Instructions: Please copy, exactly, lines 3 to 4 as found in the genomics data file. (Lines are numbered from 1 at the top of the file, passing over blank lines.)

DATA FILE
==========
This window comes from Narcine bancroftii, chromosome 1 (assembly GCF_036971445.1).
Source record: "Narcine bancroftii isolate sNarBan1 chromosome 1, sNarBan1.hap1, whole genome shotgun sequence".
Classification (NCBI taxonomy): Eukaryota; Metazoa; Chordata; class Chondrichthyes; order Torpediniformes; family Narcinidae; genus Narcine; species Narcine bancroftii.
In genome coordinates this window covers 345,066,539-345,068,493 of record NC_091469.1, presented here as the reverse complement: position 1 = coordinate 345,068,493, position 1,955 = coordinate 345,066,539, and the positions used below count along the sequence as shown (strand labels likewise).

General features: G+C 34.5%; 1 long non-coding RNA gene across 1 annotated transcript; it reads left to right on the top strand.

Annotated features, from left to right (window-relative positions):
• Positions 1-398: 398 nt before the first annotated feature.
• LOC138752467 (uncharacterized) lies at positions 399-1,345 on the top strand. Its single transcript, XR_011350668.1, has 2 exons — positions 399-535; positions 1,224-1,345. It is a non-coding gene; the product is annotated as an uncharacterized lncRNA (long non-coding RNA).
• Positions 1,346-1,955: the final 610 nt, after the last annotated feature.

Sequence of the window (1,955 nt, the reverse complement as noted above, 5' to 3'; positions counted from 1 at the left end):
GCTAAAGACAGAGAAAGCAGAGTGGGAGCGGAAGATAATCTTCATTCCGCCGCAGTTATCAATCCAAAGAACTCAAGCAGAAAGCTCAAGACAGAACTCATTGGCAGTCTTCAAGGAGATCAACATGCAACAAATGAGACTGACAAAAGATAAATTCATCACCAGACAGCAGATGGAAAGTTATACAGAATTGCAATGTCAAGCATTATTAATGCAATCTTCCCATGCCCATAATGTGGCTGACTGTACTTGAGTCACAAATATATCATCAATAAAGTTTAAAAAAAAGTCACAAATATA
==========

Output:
Classification (NCBI taxonomy): Eukaryota; Metazoa; Chordata; class Chondrichthyes; order Torpediniformes; family Narcinidae; genus Narcine; species Narcine bancroftii.
In genome coordinates this window covers 345,066,539-345,068,493 of record NC_091469.1, presented here as the reverse complement: position 1 = coordinate 345,068,493, position 1,955 = coordinate 345,066,539, and the positions used below count along the sequence as shown (strand labels likewise).